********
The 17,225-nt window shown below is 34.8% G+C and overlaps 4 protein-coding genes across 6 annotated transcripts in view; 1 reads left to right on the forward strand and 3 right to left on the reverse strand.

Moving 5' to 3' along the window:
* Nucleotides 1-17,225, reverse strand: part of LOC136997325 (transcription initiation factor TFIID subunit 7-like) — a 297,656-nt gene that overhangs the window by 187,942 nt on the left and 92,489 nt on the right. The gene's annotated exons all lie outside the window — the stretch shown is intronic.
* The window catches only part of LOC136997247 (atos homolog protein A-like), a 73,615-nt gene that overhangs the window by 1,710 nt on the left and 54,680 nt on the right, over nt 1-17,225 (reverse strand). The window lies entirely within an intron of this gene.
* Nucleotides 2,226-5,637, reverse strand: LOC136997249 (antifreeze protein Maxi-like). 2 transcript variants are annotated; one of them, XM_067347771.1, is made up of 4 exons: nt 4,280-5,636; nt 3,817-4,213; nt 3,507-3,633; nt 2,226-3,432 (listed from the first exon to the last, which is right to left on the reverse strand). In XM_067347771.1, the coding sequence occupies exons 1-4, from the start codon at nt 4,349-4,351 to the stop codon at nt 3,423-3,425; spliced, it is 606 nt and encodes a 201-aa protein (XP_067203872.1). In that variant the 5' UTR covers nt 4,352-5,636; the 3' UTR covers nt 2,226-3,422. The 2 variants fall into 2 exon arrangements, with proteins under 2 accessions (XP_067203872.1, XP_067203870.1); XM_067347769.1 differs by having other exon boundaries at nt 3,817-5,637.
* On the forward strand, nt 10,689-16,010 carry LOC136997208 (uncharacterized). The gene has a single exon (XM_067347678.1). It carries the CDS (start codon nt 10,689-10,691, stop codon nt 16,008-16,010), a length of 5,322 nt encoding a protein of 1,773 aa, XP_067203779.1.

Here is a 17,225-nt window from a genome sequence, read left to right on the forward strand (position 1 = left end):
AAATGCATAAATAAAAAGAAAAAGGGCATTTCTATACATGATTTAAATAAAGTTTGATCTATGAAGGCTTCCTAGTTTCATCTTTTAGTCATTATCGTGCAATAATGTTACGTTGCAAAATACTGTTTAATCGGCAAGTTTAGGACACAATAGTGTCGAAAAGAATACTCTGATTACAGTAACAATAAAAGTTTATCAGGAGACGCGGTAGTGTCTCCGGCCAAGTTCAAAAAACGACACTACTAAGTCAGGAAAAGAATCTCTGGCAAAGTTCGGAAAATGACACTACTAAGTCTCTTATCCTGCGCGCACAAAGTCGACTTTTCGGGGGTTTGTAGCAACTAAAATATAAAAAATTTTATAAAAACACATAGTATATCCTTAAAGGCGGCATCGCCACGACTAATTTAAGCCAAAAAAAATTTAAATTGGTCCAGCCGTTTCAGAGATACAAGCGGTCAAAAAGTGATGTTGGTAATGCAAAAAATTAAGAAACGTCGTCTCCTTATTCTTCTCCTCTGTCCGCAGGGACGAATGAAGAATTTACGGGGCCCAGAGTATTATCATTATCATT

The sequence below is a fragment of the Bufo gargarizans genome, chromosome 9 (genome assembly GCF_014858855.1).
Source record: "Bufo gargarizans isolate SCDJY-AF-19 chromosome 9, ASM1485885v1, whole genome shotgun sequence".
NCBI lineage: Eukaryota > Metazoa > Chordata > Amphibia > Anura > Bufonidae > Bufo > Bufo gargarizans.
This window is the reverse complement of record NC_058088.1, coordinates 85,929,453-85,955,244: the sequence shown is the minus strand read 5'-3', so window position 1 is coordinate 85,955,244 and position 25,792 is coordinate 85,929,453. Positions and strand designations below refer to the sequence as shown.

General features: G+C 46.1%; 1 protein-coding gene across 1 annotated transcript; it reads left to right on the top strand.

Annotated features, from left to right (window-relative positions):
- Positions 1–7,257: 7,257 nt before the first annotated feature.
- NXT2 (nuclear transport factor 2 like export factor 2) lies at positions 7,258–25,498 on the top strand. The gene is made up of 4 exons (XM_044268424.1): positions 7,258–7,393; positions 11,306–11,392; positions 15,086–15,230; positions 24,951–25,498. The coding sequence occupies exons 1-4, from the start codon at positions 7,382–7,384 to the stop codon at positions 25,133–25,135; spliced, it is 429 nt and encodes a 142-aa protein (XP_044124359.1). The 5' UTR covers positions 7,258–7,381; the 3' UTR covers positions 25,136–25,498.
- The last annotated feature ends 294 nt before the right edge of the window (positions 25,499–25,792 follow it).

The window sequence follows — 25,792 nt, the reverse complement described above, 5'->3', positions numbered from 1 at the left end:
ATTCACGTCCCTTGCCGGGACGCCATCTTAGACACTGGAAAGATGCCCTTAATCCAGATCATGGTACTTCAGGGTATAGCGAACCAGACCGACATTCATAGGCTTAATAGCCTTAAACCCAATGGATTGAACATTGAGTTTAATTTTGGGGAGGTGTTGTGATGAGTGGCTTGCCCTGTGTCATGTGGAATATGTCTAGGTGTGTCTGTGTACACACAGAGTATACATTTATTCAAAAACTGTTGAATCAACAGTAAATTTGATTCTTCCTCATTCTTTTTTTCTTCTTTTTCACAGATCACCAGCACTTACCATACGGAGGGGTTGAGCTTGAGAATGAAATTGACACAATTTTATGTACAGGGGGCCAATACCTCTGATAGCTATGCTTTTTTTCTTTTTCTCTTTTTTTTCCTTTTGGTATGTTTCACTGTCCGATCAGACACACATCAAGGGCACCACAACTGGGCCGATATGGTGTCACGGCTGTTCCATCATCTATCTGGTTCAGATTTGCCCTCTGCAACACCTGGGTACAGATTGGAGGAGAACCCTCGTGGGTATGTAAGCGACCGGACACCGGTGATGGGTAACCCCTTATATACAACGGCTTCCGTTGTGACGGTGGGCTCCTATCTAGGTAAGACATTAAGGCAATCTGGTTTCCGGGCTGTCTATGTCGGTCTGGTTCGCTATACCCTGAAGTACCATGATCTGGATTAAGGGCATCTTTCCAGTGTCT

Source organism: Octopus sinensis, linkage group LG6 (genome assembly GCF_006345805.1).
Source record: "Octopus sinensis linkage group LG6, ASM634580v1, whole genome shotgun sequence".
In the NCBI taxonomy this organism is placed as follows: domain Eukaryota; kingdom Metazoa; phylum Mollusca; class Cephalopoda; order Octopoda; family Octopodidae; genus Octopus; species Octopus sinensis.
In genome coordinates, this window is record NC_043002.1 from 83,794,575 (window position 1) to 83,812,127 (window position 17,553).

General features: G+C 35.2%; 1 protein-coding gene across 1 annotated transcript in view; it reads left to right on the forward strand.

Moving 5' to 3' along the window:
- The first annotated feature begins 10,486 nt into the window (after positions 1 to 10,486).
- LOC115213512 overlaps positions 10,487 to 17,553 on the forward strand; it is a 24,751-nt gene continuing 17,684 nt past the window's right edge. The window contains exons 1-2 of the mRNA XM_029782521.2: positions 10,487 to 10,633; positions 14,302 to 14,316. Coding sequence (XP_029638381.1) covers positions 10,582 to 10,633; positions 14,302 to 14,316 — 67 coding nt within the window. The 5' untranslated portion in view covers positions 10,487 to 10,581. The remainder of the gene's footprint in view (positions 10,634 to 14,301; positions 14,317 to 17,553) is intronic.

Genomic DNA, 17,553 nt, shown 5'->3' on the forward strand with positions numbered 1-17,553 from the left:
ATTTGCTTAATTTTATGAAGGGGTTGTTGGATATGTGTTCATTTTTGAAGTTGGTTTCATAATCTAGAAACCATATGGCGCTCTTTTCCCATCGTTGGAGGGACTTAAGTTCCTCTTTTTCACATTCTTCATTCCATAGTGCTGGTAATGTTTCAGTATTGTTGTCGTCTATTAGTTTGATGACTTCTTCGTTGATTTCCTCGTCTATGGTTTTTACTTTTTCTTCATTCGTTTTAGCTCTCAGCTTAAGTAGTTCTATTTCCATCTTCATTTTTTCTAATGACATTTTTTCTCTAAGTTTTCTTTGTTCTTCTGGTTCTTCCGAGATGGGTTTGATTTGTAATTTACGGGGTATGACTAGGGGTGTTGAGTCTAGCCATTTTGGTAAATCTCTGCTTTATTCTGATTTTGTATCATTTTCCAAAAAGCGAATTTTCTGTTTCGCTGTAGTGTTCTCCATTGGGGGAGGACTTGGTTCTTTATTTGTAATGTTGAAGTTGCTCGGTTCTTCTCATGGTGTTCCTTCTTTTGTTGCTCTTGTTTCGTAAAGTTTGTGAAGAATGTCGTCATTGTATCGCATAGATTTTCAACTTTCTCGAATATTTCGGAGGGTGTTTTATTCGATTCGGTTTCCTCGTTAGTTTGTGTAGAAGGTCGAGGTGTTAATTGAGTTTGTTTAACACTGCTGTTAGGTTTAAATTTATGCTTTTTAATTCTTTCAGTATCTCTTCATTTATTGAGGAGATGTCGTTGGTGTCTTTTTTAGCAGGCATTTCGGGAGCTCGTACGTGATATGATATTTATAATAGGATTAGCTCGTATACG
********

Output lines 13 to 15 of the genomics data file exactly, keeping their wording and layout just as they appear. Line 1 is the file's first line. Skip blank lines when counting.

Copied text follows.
General features: G+C 46.1%; 1 protein-coding gene across 1 annotated transcript; it reads left to right on the top strand.

Annotated features, from left to right (window-relative positions):
- Positions 1–7,257: 7,257 nt before the first annotated feature.